Sep 12, 2009

Practising Paediatrics

Practising Paediatrics

Children are perhaps the most versatile of all patients. From those who can only cry to express how bad they might be feeling at any particular moments to the older ones who can fully explain what is bothering them and where, a paediatrician’s day is full of surprises.

Children tend to suffer from different illness as the seasons change. For example, in the summer, child specialists see a lot of cases of diarrhea and vomiting. Typhoid fever also peaks during these months and responds to treatment slowly. The most common reason for this is the frequent changing of doctors by parents which generally means a change in prescriptions. This leads to the emergence of a multiple drug resistant organism.

Drinking unsafe water also contributes to a host of hepatic and diarrhoeal diseases. Of utmost importance is washing hands frequently as this not only protects against a lot of diseases but also helps in containing many communicable illnesses.

Heat and humidity conned with persistent power failures may lead to various types of skin rashes and infected skin lesions such as impetigo, carbuncle and furuncle, the more so with children because of their extra sensitive skins.

Flu-like symptoms are also common among children coming to the clinic. Those prone to allergies may come with complaints of asthma, runny nose and skin infections. Nappy rash also peaks during the summer months and may be of the fungal or the contact dermatitis varieties, and is especially worse in children under six months of age.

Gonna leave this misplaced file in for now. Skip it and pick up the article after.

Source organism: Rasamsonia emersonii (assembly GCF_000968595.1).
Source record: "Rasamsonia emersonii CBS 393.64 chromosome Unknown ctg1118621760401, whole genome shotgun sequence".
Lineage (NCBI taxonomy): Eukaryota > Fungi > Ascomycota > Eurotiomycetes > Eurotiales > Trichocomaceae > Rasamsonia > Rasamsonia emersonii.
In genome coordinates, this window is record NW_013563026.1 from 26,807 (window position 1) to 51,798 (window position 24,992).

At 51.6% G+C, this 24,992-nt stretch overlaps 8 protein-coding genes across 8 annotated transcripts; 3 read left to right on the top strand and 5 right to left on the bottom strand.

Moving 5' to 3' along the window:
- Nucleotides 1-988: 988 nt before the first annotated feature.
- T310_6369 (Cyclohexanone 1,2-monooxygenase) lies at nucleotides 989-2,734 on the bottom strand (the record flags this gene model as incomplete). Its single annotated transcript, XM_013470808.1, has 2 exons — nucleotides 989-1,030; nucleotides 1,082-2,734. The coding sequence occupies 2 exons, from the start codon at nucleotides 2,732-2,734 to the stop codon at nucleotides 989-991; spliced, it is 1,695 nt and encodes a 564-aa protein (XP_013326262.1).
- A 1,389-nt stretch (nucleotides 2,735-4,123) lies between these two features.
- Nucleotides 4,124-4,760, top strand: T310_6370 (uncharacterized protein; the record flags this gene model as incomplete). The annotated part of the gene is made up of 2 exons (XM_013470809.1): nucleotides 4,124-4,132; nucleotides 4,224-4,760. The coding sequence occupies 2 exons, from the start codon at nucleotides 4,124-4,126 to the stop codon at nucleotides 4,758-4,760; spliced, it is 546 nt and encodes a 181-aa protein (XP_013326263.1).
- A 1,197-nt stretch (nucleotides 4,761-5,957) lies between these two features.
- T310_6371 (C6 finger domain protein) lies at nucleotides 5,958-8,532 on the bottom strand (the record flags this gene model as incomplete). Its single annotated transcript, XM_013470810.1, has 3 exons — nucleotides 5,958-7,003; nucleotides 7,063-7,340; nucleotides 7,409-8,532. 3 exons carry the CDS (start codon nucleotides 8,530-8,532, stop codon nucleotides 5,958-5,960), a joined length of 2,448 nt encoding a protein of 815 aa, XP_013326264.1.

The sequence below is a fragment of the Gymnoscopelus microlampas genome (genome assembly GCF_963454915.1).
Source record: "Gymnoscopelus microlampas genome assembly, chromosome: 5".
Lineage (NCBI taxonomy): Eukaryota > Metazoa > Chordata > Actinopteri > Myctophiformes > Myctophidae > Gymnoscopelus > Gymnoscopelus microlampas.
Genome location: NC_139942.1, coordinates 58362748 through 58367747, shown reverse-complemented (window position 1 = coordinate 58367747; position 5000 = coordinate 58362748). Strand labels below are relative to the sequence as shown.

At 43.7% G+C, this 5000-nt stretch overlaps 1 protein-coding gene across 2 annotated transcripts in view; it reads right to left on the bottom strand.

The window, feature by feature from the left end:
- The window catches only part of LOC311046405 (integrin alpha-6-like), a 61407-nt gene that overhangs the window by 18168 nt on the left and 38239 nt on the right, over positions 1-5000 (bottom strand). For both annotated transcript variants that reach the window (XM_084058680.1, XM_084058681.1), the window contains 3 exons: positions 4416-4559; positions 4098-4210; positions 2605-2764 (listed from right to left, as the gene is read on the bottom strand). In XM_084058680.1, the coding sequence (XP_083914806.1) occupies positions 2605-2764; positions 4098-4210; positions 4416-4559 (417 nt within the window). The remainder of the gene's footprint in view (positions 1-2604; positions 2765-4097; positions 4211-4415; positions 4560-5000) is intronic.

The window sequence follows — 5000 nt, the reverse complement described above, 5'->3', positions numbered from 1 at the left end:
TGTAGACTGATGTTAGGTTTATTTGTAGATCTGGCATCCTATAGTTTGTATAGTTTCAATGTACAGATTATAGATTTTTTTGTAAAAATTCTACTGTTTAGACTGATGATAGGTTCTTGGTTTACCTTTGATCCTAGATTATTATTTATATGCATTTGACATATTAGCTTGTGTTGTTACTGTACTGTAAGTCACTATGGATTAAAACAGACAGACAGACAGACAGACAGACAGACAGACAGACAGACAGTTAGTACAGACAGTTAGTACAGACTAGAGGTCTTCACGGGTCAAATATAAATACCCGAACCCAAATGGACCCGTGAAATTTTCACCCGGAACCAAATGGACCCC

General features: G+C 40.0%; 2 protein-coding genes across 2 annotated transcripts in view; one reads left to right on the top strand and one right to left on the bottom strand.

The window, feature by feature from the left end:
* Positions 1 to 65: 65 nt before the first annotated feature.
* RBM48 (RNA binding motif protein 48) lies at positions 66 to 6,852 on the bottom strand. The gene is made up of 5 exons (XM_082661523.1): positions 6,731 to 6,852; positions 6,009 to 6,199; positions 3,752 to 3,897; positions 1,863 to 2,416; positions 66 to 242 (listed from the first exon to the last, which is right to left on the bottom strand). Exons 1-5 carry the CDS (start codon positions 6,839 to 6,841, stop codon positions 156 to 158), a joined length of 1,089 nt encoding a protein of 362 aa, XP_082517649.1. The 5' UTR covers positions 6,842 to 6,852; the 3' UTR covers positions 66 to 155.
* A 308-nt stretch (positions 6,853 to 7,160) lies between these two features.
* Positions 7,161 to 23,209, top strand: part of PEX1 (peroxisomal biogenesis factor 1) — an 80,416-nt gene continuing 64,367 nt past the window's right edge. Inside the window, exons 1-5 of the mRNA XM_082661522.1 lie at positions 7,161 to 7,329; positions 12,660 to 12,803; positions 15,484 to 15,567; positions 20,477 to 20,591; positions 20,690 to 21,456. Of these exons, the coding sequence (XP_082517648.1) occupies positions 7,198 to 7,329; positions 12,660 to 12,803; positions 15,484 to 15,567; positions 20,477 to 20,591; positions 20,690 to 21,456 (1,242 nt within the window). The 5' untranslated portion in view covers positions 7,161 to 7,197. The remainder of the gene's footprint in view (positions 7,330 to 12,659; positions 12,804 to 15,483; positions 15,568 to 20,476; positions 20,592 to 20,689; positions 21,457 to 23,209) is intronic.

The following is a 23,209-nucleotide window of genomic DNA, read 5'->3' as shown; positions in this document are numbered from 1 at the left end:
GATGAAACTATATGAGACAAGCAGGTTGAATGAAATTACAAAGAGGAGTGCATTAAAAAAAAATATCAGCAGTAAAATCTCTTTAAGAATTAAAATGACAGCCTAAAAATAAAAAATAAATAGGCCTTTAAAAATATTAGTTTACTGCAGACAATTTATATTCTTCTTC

As a paediatrician, I hear a lot of grandma myths, hand-me-down taboos and false beliefs about different type of foods from my patients’ parents. Even educated parents, medial doctors included, tend to believe in many such bizarre ideas, what to say of the uneducated lot.

Here as some examples.

  1. Parents refrain from giving chapattis to children suffering from typhoid fever and hepatitis. Children suffering from cough are strictly not allowed to eat bananas and rice on the pretext that this results in the increased production of sputum. All such beliefs are followed without any scientific basis.

  1. Perhaps the worst feeling you get as a paediatrician is when the parents of a child under you are express dissatisfaction because their child has not recovered well within three to four days.

  1. This usually results in changing the doctor which may actually cause the child to suffer more as every new doctor starts treatment from the base line.

By Dr Syed Ahmer Hamid

The writer is a consultant paediatrician at Mamji Hospital.

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